Remarriage Complicates Estate Planning

“Love is lovelier the second time around.” Maybe. But not marriage. Second (and later) marriages makes estate planning a lot more complicated – particularly when children are involved. With high divorce rates and record longevity, I’m asked to deal with questions about remarriage often. So what exactly are the issues?

Let’s take a typical example: Bob, a 72-year-old divorced man has two children and four grandchildren. Jane, a widow who is 70, has three children and six grandchildren. Each has a separate home and separate investment, bank and retirement accounts when they fall in love and decide to tie the knot the second time around.

Let’s also assume each has his or her own estate plan in place: a living trust, power of attorney and health care directives naming their respective children as beneficiaries, trustees, executors and health care agents. They come to me prior to the big day and ask my advice on estate planning.

First and foremost, I tell them that if they get married without changing their respective estate plans, the government will make one very important change for them. If one dies without providing for the other as the spouse in the estate plan, the government will assume that the deceased forgot to mention the other by accident, and 30% of the estate will go to the survivor. This is called the Elective Share.

This is the default for failing to do anything, and it is usually not what either person intended. A simple amendment to the estate plan (the trust) after marriage will prevent this. A prenuptial agreement would prevent each from having to leave anything to the other. See below.

Second, if one of them becomes really sick, he or she could end up in a skilled-nursing facility at a cost of $10,000 a month. The one who is ill could be eligible for public assistance, but if he or she gets married, the other person’s assets count toward eligibility, a possible disqualifier for public aid.

Spending down one’s assets to qualify for public assistance gets more complicated when two spouses’ combined assets are involved. If the couple merely lives together without getting married , the sick one does not put the other’s assets at risk when qualifying for public aid. Sadly, this is an argument for not getting married the second time around.

Third, I advise each person to review his or her current estate plan. If the newlyweds want to leave everything as is – keep assets separate, leave all to respective kids, etc. – they still need to amend their trusts to state that they are now married and intentionally not providing for one another.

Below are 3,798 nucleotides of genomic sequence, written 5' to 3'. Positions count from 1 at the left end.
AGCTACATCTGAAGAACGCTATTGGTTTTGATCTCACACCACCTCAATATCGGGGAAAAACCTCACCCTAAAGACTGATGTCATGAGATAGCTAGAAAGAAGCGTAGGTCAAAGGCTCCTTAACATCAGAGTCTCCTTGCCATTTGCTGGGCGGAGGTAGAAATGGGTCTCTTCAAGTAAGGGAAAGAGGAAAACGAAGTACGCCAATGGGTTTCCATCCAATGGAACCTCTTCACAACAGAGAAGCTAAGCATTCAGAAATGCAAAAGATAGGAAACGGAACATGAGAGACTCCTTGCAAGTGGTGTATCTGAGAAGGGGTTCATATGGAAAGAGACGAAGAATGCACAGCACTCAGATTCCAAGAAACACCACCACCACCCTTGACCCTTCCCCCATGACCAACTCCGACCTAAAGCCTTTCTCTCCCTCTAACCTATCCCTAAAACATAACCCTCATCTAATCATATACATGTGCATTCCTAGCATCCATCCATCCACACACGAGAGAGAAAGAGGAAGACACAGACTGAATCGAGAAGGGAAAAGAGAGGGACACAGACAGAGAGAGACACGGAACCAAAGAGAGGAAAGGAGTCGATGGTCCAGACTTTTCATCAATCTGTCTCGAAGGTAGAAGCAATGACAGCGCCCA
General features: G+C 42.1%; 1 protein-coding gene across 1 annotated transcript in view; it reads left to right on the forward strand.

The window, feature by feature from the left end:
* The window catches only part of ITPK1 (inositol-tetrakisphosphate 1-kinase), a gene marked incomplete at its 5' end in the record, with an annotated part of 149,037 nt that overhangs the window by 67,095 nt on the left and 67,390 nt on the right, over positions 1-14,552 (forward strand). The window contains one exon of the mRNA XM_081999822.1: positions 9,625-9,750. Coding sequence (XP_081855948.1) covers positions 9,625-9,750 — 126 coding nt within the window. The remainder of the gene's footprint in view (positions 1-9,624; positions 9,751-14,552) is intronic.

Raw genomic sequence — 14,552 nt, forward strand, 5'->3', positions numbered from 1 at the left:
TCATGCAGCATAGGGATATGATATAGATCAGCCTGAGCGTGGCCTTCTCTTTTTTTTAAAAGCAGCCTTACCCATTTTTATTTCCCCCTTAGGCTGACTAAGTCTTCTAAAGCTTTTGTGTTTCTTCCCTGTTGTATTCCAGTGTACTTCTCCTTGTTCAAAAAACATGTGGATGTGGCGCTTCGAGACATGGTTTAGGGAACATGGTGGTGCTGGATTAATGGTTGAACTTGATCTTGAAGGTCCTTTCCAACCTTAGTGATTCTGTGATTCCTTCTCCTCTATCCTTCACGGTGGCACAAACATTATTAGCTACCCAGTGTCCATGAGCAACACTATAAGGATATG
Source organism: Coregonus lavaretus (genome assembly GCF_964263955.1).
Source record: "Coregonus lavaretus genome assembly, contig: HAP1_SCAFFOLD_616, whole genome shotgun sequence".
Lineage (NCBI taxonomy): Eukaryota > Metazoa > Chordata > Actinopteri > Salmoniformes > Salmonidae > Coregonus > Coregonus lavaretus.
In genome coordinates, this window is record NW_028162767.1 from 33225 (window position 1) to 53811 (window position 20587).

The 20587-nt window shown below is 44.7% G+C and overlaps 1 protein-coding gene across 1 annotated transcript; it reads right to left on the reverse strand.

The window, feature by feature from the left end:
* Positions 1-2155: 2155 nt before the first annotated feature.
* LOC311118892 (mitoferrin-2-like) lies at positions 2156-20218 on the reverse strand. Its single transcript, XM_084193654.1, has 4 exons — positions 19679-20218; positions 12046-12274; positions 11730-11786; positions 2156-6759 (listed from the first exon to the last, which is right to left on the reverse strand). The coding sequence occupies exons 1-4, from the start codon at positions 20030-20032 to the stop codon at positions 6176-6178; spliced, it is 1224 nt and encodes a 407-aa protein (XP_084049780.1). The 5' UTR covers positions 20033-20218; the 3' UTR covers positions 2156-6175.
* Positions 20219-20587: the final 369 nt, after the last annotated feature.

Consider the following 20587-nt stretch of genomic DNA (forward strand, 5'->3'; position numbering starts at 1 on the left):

Even if the lovebirds intend to keep current plans in place, they likely will want to amend advanced health care directives and medical release forms.

If the couple intends to sell one of the homes and keep and live in the other, they may want to allow the non-owner spouse to continue living in the home after the owner’s death. This can be done in several ways: a life estate, a term of years, an occupancy agreement or a residence trust. Each has a specific purpose, and each provides that the heirs of the first to die will eventually inherit the house.

With retirement accounts, if one spouse intends to exclude the other from receiving proceeds, the new spouse must consent to any beneficiary other than himself or herself. Disposition of other assets can be planned in several ways, taking into account the competing interests of the new spouse and any children.

Fourth, we talk about prenuptial agreements. A must if you insist on getting married. It won’t solve all the problems discussed (the Medicaid people ignore them) but it goes a long way to keeping things separate.

Last, should you involve your adult children in reviewing your estate plan, and if so, to what extent?

Children are seldom involved in the actual planning process for younger people but for seniors they are often part of the process.Kids should be told what their duties and responsibilities will be when the time comes, as opposed to being surprised or shocked later at the roles each was assigned. Each situation is different and this is an important part of our discussion.

A final note: Please discuss these issues with our office before you take the plunge so you can at least make an informed decision and weigh all the options carefully.

Author: Alice Reiter Feld
Ms. Reiter Feld has been in private practice for over 30 years. During that time, she’s proven to be a determined fighter for the rights of senior citizens and family members when it comes to elder care options, and on the importance of engaging an elder law attorney to plan and execute a personalized strategy. Her primary areas of practice under the “Elder Law Umbrella” include long-term care needs planning, asset protection planning, estate planning, probate, Veteran’s Benefits, and Medicaid planning and assistance.

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